You may have often heard expressions such as “he drowned in a sea of grief” or “she is fishing in troubled waters,” or “success is a bastard as it has many fathers, and failure is an orphan, with no takers.” All these expressions have one thing in common: a situation is compared to a real thing, although the situation is not actually that particular thing.

Sea of grief – How and where does one come across a sea that is filled not with water, but with grief?
Fishing – It is not used to mean that the person is actually fishing; it is an expression which is used to signify that the person is looking for something that is difficult to obtain.
Success is a sense of achievement, it is not an illegitimate child! – The saying is used to reinforce the age-old belief that everyone wants to take credit for something that became a success, either by fluke or by conscious effort. On the other hand, no matter how much effort or creativity may have gone into an enterprise, the moment it is considered a failure, no one wants to take responsibility for it, much like an abandoned infant.
Broken heart – Your heart is not literally broken into pieces; you just feel hurt and sad.
The light of my life – The person described by this metaphor isn’t really providing physical light. He or she is just someone who brings happiness or joy.
It’s raining men – Men do not literally pour from the sky; there are simply an abundance of male suitors around at the time.
Time is a thief – Time isn’t really stealing anything, this metaphor just indicates that time passes quickly and our lives pass us by.
He is the apple of my eye – There is, of course, no real apple in a person’s eye. The “apple” is someone beloved and held dear.
Bubbly personality – A bubbly personality doesn’t mean a person is bubbling over with anything, just that the person is cheerful.
Feel blue – No one actually ever feels like the color blue, although many people say they are “feeling blue” to mean they are feeling sad.
Fade off to sleep – You don’t actually fade, you simply go to sleep.
Inflamed your temper – The news inflamed your temper is not a situation where there is any actual fire or flames, it is just a situation where someone gets mad.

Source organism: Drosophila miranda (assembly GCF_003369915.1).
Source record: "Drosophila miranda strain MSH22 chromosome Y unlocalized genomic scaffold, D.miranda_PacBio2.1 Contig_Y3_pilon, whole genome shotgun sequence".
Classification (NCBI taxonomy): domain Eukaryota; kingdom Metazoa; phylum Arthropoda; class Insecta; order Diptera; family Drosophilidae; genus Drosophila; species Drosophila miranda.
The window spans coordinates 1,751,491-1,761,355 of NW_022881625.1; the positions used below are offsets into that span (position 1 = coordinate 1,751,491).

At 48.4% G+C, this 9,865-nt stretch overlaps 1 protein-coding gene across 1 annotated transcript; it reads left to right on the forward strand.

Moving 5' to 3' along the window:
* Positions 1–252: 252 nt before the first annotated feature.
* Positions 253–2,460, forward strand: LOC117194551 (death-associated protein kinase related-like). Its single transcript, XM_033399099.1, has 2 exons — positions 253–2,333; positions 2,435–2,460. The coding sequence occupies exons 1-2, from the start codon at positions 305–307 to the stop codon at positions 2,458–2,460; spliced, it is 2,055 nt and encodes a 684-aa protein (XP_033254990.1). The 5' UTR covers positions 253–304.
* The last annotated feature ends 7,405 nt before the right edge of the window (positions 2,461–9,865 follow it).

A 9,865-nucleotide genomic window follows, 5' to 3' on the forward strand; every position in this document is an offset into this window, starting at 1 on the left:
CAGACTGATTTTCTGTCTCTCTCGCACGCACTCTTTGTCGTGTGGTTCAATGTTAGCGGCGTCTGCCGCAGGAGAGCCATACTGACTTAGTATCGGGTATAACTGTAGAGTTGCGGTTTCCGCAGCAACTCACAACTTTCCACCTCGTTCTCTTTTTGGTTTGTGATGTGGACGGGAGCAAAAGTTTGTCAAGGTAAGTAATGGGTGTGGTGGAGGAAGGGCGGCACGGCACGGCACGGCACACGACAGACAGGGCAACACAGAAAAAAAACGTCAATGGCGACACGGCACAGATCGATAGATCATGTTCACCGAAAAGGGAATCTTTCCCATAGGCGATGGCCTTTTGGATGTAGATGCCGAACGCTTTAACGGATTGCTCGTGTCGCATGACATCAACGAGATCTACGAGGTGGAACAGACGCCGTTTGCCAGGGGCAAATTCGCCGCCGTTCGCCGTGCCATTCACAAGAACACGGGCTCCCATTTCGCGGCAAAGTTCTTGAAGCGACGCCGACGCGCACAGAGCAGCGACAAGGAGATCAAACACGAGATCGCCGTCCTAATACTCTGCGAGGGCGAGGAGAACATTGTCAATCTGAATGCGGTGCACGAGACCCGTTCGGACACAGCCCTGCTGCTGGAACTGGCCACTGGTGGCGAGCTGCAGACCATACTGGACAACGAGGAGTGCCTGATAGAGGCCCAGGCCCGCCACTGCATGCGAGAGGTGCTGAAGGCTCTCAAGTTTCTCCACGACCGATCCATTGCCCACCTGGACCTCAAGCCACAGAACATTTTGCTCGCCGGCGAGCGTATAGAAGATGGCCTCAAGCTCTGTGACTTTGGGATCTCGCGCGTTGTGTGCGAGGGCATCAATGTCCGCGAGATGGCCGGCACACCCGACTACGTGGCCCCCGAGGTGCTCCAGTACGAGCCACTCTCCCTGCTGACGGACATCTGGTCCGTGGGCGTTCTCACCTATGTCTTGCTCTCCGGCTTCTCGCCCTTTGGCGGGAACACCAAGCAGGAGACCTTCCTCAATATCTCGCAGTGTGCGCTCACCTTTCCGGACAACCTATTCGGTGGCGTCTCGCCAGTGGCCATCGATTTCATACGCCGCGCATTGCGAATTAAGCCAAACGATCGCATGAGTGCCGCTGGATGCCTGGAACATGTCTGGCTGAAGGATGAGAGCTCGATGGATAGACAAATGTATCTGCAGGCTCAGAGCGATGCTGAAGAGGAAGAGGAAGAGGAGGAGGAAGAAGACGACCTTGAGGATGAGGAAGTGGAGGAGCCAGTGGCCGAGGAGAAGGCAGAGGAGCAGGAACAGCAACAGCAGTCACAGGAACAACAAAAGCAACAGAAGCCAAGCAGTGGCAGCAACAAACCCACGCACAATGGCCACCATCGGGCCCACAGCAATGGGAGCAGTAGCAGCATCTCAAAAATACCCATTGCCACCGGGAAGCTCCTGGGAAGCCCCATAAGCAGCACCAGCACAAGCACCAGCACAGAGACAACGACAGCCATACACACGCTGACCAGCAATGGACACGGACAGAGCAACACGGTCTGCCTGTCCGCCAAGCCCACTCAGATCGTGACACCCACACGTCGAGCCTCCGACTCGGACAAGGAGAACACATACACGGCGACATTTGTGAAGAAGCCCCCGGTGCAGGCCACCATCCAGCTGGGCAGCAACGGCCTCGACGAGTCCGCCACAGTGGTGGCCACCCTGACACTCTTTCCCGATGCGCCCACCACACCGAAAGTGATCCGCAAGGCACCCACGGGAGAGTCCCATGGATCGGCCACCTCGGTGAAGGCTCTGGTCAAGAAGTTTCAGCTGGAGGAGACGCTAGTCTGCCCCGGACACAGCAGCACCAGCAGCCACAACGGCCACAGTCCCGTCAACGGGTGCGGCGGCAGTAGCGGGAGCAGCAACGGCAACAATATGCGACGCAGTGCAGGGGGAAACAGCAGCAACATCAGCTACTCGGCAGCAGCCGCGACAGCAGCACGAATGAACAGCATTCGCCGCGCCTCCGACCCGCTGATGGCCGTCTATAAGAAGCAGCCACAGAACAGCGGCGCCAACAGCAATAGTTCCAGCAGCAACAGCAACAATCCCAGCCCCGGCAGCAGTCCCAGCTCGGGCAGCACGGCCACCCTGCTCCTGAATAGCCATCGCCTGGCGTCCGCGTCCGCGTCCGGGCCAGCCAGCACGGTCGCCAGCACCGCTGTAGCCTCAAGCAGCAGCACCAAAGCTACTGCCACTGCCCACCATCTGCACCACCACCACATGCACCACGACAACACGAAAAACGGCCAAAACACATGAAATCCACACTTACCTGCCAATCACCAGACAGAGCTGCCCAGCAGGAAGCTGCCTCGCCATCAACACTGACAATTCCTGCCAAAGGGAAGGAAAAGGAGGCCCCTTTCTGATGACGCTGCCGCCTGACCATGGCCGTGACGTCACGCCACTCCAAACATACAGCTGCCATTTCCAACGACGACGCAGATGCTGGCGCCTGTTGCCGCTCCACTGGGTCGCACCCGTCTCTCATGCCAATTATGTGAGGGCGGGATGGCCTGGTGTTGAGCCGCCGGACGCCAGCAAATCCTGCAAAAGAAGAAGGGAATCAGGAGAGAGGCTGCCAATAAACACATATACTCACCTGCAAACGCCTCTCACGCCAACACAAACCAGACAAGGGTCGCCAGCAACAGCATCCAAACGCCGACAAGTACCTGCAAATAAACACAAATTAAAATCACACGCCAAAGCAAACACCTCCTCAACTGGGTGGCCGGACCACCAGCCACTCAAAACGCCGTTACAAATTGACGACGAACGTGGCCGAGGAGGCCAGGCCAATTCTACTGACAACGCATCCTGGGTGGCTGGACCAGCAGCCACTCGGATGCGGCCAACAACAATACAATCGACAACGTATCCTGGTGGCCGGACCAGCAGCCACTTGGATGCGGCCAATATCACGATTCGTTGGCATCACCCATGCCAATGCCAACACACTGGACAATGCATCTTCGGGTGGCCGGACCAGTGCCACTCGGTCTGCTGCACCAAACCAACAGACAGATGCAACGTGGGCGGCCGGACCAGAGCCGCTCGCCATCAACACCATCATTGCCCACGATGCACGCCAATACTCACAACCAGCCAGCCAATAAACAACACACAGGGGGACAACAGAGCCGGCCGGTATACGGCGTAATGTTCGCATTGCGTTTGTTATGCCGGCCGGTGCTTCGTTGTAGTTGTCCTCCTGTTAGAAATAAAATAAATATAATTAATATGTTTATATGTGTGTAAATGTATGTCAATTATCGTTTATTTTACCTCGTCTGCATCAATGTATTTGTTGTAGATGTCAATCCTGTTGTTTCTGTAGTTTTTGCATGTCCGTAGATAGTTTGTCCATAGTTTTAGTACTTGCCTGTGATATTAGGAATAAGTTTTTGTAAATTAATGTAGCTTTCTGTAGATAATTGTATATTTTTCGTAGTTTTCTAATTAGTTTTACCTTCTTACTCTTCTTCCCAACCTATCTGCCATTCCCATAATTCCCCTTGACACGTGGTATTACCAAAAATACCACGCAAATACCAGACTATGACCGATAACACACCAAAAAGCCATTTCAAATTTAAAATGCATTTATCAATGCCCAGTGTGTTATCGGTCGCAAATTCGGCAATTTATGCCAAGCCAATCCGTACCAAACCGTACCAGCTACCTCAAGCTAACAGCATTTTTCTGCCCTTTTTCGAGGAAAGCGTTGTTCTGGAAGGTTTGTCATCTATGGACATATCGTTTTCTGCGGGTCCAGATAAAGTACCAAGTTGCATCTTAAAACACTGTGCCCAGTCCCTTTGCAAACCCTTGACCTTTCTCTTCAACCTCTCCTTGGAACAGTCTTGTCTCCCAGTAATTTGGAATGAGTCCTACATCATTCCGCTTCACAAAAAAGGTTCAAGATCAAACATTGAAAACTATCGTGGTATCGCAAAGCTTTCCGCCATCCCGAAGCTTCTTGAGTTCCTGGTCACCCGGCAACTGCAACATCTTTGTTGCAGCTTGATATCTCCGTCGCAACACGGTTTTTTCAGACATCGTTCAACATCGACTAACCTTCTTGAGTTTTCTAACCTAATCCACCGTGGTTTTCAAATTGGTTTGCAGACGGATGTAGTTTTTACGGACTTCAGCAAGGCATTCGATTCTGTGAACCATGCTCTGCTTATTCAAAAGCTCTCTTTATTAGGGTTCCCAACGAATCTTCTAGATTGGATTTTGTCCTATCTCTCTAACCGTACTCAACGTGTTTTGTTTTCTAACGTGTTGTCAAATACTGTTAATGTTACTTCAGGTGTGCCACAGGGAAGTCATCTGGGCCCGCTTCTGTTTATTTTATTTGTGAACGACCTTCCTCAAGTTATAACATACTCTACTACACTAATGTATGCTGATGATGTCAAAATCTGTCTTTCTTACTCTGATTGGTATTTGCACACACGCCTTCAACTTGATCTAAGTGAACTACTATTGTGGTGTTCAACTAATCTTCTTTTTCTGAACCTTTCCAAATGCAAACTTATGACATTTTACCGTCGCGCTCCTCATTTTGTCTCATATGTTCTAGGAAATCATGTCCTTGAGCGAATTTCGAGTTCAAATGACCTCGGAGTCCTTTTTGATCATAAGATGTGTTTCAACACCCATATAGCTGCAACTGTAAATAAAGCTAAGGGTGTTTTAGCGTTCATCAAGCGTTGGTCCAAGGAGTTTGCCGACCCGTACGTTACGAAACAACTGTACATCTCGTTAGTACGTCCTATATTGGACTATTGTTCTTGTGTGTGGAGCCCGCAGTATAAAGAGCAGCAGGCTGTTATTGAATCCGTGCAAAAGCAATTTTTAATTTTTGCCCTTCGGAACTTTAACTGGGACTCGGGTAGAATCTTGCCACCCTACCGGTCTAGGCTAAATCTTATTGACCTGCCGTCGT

Reeks of infidelty – When said about a cheating partner, this doesn’t actually mean that there is a literal smell. Instead, it is just apparent that the person is cheating.
Rollercoaster of emotions – A rollercoaster of emotions doesn’t exist anywhere, so when people are on a rollercoaster of emotions, they are simply experiencing lots of ups and downs.
Stench of failure – The stench of failure is strong, according to the common metaphor, but of course failing doesn’t really smell.
All of these expressions are examples of metaphors which are also similies. They are juxtaposing an actual (literal) thing and a figurative thing in order to give more meaning to the figurative concept. To use the above examples, the literal expression in the phrase is “sea,” while “grief” is the figurative item.

An example of a metaphor that is an analogy would be so say “The house looked like it was designed in the 1940s.”

For metaphors that kids might enjoy, check out Metaphor Examples for Kids.

Purpose of Metaphors
Expressions are used to give effect to a statement. Imagine how bland a statement such as “he was sad” is, compared to a statement describing a “sea of grief.” The metaphor is sure to give the reader a better idea of the depths of grief in this situation.

Similarly, who would really spend time thinking of the vast differences between success and failure if the metaphor was missing, and the statement was just “Everyone wants to be successful, no one wants to be a failure?” That statement would be a failure itself, in inspiring interest in the conversation!

Metaphors are meant to create an impact in the minds of readers. Other kinds of expressions that belong to this genre are:

analogies, which are literal comparisons
hyperboles, which are exaggerations
antitheses, which use contrasts to prove a point
The aim of all these literary tools is to convey a thought more forcefully than a plain statement would.


This, in essence, is what metaphors are about. They are exaggerated expressions no doubt, but they are exaggerated because they are supposed to paint a vivid picture, or become a profound statement or saying.

Do you have a good example to share? Add your example here.